Going, Going, Almost Gone
The historic newspapers that for years dwelt in the basement of the Main Building then in the first basement of the Collections Deposit Library have almost all been removed from the CDL, and are now either waiting scanning in the Perry-Castañeda Library or are in the temperature, humidity-controlled environment of the Library Storage Facility at the J. J. Pickle campus. Last to go will be the “bits and pieces,” unbound issues of newspapers now stored in acid-free boxes, some waiting to be catalogued.
Still in the first basement of the CDL are volumes upon volumes of the London Times, 1947 volumes of the Tokyo, English-language, Nippon Times, and several bound volumes of the Philadelphia Public Ledger.
Later discoveries fall into some of the old categories. More issues of New Orleans newspapers, more issues of Charleston papers. There are at least two volumes of papers dating to the 1790’s, back when the Constitution was being written. There is one more farming magazine, the Louisiana Farmer, which seems to be the only one now in existence. The New England Postal Record is only held by one other library, which is also true of The Revivalist, a Nashville paper. The people sent out by UT in search of newspapers bought papers no one else thought of collecting. UT has these rare religious-oriented papers: Church Advocate, Lexington; The Classmate, New York; Free Christian Commonwealth, Christian Commonwealth, Louisville; Watchman of the South, Richmond.
Several volumes of The Commoner remain at the CDL.
Newspapers for other causes are also represented. Labor Action, “A Paper in the Interests of Labor,” (price one cent) is here, as is The Militant, “Published in the Interests of the Working People,” (price five cents), and The New Militant, “Weekly Organ of the Workers Party of the U. S.” UT may have a full run of The Commoner, a paper published in Lincoln Nebraska by William Jennings Bryan, three times candidate for president against the gold standard, banks and railroads, but perhaps most famous for his attack on Darwinism at the Scopes trial. Part of The Commoner is in the PCL, part in the CDL, and 1901 to 1905 may be somewhere else. It is available on microfilm from the New York Public Library for the cost of reproducing the film; it will be available at the Library Storage Facility or ordered and sent to the Briscoe Center for free. Some day, eventually, UT may put it on line for all the world to see.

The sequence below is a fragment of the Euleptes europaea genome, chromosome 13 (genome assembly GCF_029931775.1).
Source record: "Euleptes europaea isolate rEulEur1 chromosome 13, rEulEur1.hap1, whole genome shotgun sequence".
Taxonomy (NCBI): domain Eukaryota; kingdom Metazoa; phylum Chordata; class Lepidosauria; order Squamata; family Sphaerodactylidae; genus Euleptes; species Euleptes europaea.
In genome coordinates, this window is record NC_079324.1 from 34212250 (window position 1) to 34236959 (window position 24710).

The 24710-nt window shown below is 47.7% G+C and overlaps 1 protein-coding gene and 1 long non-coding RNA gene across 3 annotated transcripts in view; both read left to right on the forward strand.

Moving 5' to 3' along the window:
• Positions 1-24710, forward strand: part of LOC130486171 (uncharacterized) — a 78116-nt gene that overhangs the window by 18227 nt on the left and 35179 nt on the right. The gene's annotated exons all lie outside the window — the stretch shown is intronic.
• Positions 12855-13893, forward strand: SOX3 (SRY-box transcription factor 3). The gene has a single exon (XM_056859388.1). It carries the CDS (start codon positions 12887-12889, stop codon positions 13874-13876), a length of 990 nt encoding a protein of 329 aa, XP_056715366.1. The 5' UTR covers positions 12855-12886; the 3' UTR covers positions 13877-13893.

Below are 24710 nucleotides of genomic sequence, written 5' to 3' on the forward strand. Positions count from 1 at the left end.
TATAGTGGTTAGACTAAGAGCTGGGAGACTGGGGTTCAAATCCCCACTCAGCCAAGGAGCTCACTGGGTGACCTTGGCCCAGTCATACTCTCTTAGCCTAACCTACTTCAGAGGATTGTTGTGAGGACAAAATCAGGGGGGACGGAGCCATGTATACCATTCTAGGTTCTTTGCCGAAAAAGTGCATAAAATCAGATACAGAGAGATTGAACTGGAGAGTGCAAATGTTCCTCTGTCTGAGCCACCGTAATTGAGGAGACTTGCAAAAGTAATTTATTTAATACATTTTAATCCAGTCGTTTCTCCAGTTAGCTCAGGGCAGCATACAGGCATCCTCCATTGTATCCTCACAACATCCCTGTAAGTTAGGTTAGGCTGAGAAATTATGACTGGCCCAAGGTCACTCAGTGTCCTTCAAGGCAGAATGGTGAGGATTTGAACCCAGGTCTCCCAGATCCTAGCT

New additions to the Historical Newspapers on UT’s Digital Repository can be found here.
National Intelligencer, Washington, D. C., November 1805 to October, 1806
Charleston City Gazette, July 1830 to December 1830
Evening Truth, Baton Rouge, July 3,4, 1899, souvenir issue: “We present to you to-day with this little souvenir to commemorate the first State Reunion of Confederate Veterans.”
If you are interested in contributing funds to speed The University of Texas’ massive project of scanning and putting on-line historic newspapers online, please contact Linda Abbey, of UT’s General Libraries, phone (512) 795-4366 or online to the Historic Newspapers Preservation link.
About the Author
Mary Bowden is a researcher working at the Texas Collections Deposit Library at the University of Texas. A little-known but invaluable treasure of U.S. history and the history of American journalism is archived in the collection of bound United States’ Newspapers at the University of Texas at Austin. The collection began more than a century ago and has been stored in recent years in the Texas Collections Deposit Library on the campus of the University of Texas. The sizeable archive is currently in the early stages of being digitized before being moved to a more climate-controlled environment at the J.J. Pickle Research Campus of the University, on the north side of Austin.